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On Le'Veon Bell, Risk, and Substances of Abuse

Le'Veon Bell's recent suspension and appeal give us plenty of information about what kind of risks he presents going forward. But are we taking away the appropriate lessons?

Hi, I'm Adam Harstad, and I hate players in the substances of abuse program. Not morally or personally, of course— in truth, I'm one of those hippie types who loves pretty much everyone and wants a world with nothing but joy and success. But I'm also someone whose job is analyzing fantasy value, and from a fantasy value standpoint, I think they're bad bets.

This is not a new or novel position for me. In 2013, after returning from a 4-game suspension, Justin Blackmon had 5/136/1 and 14/190/0 in his first two games. He was a 23-year-old top-5 NFL draft pick, and he was impossible to cover. Naturally, his value shot through the roof in dynasty leagues. Immediately after those two games, I wrote this:

Justin Blackmon is off to a spectacular start to the season, but like with Jimmy Graham, this level of production is not sustainable in the long term. Still, Blackmon has been showing off every bit of the talent that led to Jacksonville drafting him with a top-5 selection. Top-5 receivers have historically been players with very high potential rewards- A.J. Green, Calvin Johnson, Larry Fitzgerald, and Andre Johnson were all selected with top-5 picks. Julio Jones and Torry Holt were taken 6th overall. Still, while the reward is huge, the risk is as well. The other WRs selected in the top 5 since 2000 are Peter Warrick, Charles Rogers, and Braylon Edwards. Justin Blackmon looks well on his way towards joining that former group, but it's important to remember why Blackmon was serving his four-game suspension in the first place. By some reports, Justin Blackmon is already in stage 3 of the substance abuse program, which means any additional violations will incur a mandatory 1-year suspension. That's a major risk that is flying under the radar, and it has to be factored into his price. In leagues where I own Blackmon, I will be quietly making inquiries to see if anyone is willing to purchase him at a price that reflects all of his upside but none of his downside. I tend to embrace risk when building a fantasy team, but If I could get top-10 receiver prices for Blackmon today, I'd be happy with that.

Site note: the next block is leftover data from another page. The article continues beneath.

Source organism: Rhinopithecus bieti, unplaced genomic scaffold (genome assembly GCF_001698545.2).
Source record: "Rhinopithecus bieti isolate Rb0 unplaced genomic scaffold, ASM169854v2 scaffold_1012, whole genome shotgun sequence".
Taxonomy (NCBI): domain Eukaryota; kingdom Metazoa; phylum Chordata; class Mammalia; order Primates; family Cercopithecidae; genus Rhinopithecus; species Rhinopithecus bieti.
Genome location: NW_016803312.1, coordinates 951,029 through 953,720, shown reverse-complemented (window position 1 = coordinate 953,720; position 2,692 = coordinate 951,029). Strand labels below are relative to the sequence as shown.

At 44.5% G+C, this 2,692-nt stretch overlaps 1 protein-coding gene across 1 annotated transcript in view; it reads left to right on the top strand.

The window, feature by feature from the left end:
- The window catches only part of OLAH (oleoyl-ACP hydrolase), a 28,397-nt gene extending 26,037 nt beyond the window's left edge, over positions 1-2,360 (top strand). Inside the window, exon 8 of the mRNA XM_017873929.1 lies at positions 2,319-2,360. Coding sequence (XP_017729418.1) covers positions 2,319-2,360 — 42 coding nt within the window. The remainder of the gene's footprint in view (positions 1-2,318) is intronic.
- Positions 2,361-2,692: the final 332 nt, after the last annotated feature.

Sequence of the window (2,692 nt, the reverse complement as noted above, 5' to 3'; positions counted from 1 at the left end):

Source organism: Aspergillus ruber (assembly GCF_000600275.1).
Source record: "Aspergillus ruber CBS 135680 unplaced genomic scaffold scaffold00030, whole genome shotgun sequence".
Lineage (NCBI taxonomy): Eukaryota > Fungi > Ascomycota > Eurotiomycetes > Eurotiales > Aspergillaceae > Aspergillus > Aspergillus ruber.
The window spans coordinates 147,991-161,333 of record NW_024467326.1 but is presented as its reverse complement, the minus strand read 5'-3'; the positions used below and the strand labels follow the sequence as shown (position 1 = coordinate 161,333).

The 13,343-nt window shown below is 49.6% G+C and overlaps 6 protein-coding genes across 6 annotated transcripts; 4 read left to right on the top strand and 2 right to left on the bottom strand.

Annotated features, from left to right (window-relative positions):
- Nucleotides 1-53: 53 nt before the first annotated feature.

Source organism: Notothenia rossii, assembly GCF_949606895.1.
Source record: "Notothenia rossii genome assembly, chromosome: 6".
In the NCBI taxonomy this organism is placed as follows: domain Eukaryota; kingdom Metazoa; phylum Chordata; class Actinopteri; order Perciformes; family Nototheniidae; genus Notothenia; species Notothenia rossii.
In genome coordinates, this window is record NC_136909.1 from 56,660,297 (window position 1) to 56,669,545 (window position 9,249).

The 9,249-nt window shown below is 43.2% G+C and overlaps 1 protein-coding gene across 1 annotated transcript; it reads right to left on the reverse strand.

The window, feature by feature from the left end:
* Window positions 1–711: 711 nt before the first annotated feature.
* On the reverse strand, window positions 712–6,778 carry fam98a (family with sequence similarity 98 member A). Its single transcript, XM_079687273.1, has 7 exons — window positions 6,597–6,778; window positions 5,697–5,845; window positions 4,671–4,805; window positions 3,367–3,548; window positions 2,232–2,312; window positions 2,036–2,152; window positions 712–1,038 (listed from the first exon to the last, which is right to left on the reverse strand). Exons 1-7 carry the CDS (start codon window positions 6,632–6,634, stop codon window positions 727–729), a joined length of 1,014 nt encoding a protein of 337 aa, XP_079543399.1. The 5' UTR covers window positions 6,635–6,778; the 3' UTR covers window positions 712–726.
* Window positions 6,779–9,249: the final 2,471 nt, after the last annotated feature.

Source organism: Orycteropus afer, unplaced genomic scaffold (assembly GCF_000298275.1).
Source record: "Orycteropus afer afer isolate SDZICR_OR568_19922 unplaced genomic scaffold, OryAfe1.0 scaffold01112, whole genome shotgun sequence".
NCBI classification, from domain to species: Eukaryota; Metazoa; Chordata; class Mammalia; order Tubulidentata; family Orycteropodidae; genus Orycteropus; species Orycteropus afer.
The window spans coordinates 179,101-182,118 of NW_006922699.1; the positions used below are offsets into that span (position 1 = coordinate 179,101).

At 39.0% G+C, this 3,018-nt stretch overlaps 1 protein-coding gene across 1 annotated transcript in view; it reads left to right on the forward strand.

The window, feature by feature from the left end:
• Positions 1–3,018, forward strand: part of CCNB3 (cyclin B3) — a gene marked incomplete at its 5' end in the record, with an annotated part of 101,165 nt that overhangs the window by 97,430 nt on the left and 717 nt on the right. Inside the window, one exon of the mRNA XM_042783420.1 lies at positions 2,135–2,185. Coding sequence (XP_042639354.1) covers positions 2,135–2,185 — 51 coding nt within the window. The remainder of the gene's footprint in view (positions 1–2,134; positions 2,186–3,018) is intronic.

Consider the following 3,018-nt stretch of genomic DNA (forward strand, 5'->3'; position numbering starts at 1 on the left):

Josh Gordon was having a good year to that point, but he hadn't yet entered orbit (He was 15th in points per game after week 7 in PPR leagues). He had also gotten his season-opening suspension reduced on appeal, suggesting there were extenuating circumstances and, therefore, less involved risk. As a result, my advice on him was to hold:

Also for what it's worth, Josh Gordan, in my mind, is 80% of Justin Blackmon. 80% of the production so far, 80% of the talent, but he only carries 80% of the risk, and he's only due for 80% of the regression. If I could get top-10 WR prices for Gordon, I'd gladly do that, too. I'm less optimistic with my chances, there, so I'd be more inclined to hold him and take on the risk. As I said, I tend to be pro-risk when building a roster, it's only when you can begin to trade an asset that is productive but risky for one that is equally productive but much less risky that trades start to make sense.

But after the season, when he finished as the #2 fantasy receiver with over 1700 yards from scrimmage in just 14 games, Gordon did start commanding top-10 prices. In fact, in dynasty startups he was usually one of the first two players drafted, and was nearly-universally considered part of the “top tier” of dynasty receivers— a tier of six players that also included Calvin Johnson, A.J. Green, Julio Jones, Demaryius Thomas, and Dez Bryant.

At that point, my Gordon skepticism kicked into high gear. I argued that people were once again failing to properly account for his risk, and should unequivocally not be part of the “top tier”. (I had Percy Harvin there, instead; nobody is perfect.)

I've been known to say that past suspensions predict future suspensions far better than past injuries predict future injuries. The reason for this is simple: some injuries indicate some sort of underlying issue, (think: Arian Foster's soft-tissue injuries), but some injuries are essentially just random results of a violent game (think: Keenan Allen's lacerated kidney). On the other hand, no one gets suspended randomly, so all are indicative of some underlying issue. You don't get busted for using marijuana unless you actually use marijuana.

Given this track record, this belief that the market continually underreacted to suspension risk, one would assume that I'm writing this to offer the same dire warnings for Le'Veon Bell. “Friends, subscribers, fantasy addicts, lend me your ears. I come to bury Le'Veon, not to praise him.”

Except I'm not. I'm just trying to establish my bona-fides before I say that this time is different.